Of current books that I have read this past year, my tastes have run the gamut from terminal illness to incest and almost everything in between. Some to mention would be Forbidden by Tabitha Suzuma, a book set in Great Britain about a truly broken family in which a brother and sister find themselves in a taboo relationship. The Fault in Our Stars by the incredible John Green. His book is being adapted into a movie. If the film impacts viewers half as much as the book did me no one will leave that theater with a dry eye.
A very dark and disturbing view into sex trafficking with the Dark Duet books by C.J. Roberts will leave you wondering how the hell something like this exists. Incredible and frightening. Jeffery Euginedes debut novel The Virgin Suicides was a little of everything. You know, I laughed, I cried, I read it multiple times. Nicole Reed’s Ruining Series was a road through a dark hell of a young girl just plagued with trauma and tragedy. Colleen Hoover hit on some very touchy subjects in Hopeless. Honestly the end of her book left me a bit shocked, Sky’s reunion with her father was so disquieting and I remember the pivotal part where I just shook my head and said, “What in hell did I just read?”. Jessica Sorensen left me speechless with her book The Coincidence of Callie and Kayden. The violation of Callie was just beyond what one would assume and Kayden’s family life was sickening but so often reality. Just the idea that they could get past their issues in any small way made this book pure gold. And I can’t forget Alice Sebold with her compelling story The Lovely Bones. I had read her memoir which told of her own rape and fight for justice in Lucky. She is a strong woman for making it through that. And writing what happened one time was a lot to admire, writing the horror a second time takes fortitude and courage.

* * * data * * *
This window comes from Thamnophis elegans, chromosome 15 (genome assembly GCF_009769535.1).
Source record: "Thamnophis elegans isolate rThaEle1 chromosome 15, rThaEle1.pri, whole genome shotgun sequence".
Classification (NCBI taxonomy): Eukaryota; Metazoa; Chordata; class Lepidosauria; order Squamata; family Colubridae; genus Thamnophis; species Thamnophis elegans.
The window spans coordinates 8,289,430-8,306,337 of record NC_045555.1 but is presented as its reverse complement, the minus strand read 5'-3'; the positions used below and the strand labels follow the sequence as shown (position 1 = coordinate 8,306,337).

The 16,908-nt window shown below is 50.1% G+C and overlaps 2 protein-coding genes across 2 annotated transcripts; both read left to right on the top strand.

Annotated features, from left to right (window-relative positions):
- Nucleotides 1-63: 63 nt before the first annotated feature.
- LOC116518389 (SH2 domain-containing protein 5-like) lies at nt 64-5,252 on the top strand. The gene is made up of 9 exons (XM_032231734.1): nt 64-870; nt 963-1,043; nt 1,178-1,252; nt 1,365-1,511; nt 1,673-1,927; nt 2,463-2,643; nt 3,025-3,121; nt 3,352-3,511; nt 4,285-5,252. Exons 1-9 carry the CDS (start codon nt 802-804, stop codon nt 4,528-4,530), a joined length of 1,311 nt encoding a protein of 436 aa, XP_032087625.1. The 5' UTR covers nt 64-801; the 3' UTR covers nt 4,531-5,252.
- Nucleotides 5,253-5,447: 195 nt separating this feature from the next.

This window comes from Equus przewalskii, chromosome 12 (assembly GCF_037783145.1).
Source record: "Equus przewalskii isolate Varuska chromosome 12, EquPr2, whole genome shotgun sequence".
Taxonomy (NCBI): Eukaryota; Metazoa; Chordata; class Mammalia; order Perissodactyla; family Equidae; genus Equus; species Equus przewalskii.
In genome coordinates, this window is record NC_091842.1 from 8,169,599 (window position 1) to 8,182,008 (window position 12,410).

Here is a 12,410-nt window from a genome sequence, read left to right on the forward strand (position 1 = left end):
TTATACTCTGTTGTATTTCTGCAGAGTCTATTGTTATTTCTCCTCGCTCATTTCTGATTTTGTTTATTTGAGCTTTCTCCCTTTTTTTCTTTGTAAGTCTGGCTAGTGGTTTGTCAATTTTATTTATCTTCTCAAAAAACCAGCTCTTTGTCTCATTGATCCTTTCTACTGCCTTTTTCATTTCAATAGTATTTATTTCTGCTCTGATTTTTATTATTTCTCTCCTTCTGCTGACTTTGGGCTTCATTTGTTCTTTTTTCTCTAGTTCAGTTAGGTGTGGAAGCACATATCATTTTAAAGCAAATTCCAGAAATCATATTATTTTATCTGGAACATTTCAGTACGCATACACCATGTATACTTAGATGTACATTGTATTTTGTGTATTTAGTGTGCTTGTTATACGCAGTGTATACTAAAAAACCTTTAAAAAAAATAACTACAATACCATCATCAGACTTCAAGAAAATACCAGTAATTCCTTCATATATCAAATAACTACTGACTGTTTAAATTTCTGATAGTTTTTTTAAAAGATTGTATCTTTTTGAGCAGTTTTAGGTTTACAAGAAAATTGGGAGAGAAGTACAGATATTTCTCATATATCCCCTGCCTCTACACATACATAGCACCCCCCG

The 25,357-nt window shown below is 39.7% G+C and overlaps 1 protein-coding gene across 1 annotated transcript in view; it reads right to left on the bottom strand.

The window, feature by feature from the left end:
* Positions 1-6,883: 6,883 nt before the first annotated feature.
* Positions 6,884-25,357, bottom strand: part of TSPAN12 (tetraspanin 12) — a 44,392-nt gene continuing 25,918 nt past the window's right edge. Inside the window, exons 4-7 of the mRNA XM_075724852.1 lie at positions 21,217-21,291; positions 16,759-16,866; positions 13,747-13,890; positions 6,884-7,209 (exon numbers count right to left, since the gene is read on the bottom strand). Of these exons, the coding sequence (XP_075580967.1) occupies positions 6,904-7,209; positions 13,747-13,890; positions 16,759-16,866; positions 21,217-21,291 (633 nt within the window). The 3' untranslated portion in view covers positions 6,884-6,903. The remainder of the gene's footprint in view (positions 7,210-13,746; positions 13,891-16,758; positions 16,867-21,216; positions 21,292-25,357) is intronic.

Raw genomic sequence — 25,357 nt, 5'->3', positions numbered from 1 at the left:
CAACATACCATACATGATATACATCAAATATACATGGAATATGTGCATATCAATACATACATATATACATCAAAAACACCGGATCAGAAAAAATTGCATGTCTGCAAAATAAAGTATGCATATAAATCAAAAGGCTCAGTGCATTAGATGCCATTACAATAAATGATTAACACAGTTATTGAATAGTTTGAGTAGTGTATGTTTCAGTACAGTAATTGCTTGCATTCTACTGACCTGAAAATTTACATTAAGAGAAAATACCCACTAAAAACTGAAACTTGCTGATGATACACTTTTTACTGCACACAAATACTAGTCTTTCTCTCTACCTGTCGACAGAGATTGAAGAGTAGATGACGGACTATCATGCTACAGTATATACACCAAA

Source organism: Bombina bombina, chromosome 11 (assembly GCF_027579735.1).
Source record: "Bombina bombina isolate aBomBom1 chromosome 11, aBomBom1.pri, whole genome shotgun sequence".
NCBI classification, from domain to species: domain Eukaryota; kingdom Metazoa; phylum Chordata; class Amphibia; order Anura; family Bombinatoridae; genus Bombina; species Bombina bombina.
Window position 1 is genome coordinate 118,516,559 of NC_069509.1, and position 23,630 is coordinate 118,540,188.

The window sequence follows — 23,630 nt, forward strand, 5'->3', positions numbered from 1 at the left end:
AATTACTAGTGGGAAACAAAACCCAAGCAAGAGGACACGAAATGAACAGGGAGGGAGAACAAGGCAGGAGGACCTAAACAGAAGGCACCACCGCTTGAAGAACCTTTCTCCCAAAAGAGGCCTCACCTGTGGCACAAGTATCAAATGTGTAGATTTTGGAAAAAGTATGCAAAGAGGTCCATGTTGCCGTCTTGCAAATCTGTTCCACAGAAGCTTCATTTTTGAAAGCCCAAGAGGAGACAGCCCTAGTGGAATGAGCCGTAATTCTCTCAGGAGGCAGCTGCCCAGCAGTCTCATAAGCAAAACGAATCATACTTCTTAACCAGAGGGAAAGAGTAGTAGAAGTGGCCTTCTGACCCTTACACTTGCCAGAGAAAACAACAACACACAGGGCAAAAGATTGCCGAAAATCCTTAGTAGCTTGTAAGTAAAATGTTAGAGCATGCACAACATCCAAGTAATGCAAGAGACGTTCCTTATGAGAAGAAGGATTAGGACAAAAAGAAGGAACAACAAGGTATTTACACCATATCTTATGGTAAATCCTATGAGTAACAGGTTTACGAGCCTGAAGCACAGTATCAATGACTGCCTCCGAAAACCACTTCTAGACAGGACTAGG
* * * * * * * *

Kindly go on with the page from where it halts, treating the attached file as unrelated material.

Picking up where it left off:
I recommend every book that I have mentioned above. Read them once for me and then again for you. It takes a special author to develop stories that stage horrific and hopeless events in a way that pulls you out of your comfort zone but allows you to think that somewhere in all that hell something more might exist. Sometimes the ending is vicious and as a reader, even you feel violated. Personally, I see that as a great accomplishment on the writer’s behalf. I have always been fond of saying, “good or bad, at least you aren’t indifferent.” Give me a story that makes my heart hurt, my gut wrench and my mind feel like I just survived something most people can’t live through.
I congratulate the authors who attempt and succeed to touch on issues that make readers ill at ease. Sometimes you need to be shaken up. Life isn’t just hot guys and girls, living haphazardly, and fighting with parents, siblings and best pals. Sometimes living is hard. And surviving is near impossible. There is crime, hate, impossible odds, terror, heartbreak, pain and shame that make it so hard to breathe that you just suffocate on the thought of the next moment. Awful and alarming things happen to people you know all the time. Maybe they don’t talk about it. Maybe they can’t. Books that pull you away from your own safety, leading you through someone else’s bottomless pit, give you a better sense of humanity. Sometimes having your world flip upside down can make everything around you mean a little more.
Thanks for reading this.
Edited because I mistyped Jessica Sorensen’s name as Jennifer. My apologies.